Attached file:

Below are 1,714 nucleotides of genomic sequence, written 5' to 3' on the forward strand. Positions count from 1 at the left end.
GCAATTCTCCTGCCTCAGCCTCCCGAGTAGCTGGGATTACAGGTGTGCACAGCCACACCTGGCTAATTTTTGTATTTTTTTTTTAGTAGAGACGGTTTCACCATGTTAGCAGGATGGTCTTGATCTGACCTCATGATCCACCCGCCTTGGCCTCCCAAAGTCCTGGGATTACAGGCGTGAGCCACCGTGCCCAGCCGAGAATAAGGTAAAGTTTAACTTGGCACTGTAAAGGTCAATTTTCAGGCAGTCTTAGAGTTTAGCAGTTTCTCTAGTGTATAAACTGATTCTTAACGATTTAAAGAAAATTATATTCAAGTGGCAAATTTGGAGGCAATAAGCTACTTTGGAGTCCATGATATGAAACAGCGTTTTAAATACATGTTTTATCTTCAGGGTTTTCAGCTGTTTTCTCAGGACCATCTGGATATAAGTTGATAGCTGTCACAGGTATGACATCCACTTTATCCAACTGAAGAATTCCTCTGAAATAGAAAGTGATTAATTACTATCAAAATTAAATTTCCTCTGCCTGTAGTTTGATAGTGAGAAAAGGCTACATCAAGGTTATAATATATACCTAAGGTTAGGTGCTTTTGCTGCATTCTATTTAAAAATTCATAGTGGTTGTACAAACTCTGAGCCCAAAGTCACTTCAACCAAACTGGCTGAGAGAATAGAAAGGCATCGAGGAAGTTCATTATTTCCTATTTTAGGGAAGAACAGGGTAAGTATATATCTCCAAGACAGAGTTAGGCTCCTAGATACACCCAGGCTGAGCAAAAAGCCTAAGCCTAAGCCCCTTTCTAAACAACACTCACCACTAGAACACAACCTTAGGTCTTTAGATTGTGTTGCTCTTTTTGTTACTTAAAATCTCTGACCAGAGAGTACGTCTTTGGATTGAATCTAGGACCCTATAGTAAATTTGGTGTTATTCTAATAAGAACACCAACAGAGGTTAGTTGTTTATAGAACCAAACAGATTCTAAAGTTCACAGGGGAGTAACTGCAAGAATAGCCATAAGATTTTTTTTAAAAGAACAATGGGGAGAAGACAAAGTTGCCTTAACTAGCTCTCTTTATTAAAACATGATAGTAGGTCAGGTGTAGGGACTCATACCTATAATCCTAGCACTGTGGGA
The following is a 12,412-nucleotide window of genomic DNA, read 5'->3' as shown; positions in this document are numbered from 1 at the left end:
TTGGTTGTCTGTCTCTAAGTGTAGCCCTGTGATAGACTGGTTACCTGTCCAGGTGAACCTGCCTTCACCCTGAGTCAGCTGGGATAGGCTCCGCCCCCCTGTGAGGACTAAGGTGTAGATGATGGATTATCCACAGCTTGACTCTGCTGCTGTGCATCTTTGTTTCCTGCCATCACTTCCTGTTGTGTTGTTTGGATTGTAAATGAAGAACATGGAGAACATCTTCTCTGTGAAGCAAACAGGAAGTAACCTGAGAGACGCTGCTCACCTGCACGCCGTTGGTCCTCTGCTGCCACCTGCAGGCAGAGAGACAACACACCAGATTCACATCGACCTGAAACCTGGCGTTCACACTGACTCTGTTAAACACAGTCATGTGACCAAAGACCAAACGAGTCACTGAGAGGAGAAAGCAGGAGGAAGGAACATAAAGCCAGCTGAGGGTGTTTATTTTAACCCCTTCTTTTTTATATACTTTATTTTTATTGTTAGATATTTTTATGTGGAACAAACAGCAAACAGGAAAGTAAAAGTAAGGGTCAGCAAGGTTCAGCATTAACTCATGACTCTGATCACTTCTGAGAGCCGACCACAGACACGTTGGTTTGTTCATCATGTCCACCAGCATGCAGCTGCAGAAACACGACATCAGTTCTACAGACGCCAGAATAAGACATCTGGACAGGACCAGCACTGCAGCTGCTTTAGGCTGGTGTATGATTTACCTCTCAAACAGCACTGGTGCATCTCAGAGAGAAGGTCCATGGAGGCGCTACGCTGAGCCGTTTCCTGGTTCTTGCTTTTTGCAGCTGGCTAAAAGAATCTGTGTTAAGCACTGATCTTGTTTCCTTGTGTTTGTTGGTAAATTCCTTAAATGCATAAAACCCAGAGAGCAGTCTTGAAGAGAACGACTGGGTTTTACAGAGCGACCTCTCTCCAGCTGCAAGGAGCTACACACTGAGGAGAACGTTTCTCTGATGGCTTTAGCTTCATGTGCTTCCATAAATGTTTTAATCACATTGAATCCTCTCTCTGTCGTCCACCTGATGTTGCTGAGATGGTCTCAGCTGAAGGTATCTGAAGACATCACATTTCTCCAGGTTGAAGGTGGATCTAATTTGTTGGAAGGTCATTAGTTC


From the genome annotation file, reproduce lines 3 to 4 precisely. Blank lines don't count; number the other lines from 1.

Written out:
The following is a 12,412-nucleotide window of genomic DNA, read 5'->3' as shown; positions in this document are numbered from 1 at the left end:
TTGGTTGTCTGTCTCTAAGTGTAGCCCTGTGATAGACTGGTTACCTGTCCAGGTGAACCTGCCTTCACCCTGAGTCAGCTGGGATAGGCTCCGCCCCCCTGTGAGGACTAAGGTGTAGATGATGGATTATCCACAGCTTGACTCTGCTGCTGTGCATCTTTGTTTCCTGCCATCACTTCCTGTTGTGTTGTTTGGATTGTAAATGAAGAACATGGAGAACATCTTCTCTGTGAAGCAAACAGGAAGTAACCTGAGAGACGCTGCTCACCTGCACGCCGTTGGTCCTCTGCTGCCACCTGCAGGCAGAGAGACAACACACCAGATTCACATCGACCTGAAACCTGGCGTTCACACTGACTCTGTTAAACACAGTCATGTGACCAAAGACCAAACGAGTCACTGAGAGGAGAAAGCAGGAGGAAGGAACATAAAGCCAGCTGAGGGTGTTTATTTTAACCCCTTCTTTTTTATATACTTTATTTTTATTGTTAGATATTTTTATGTGGAACAAACAGCAAACAGGAAAGTAAAAGTAAGGGTCAGCAAGGTTCAGCATTAACTCATGACTCTGATCACTTCTGAGAGCCGACCACAGACACGTTGGTTTGTTCATCATGTCCACCAGCATGCAGCTGCAGAAACACGACATCAGTTCTACAGACGCCAGAATAAGACATCTGGACAGGACCAGCACTGCAGCTGCTTTAGGCTGGTGTATGATTTACCTCTCAAACAGCACTGGTGCATCTCAGAGAGAAGGTCCATGGAGGCGCTACGCTGAGCCGTTTCCTGGTTCTTGCTTTTTGCAGCTGGCTAAAAGAATCTGTGTTAAGCACTGATCTTGTTTCCTTGTGTTTGTTGGTAAATTCCTTAAATGCATAAAACCCAGAGAGCAGTCTTGAAGAGAACGACTGGGTTTTACAGAGCGACCTCTCTCCAGCTGCAAGGAGCTACACACTGAGGAGAACGTTTCTCTGATGGCTTTAGCTTCATGTGCTTCCATAAATGTTTTAATCACATTGAATCCTCTCTCTGTCGTCCACCTGATGTTGCTGAGATGGTCTCAGCTGAAGGTATCTGAAGACATCACATTTCTCCAGGTTGAAGGTGGATCTAATTTGTTGGAAGGTCATTAGTTC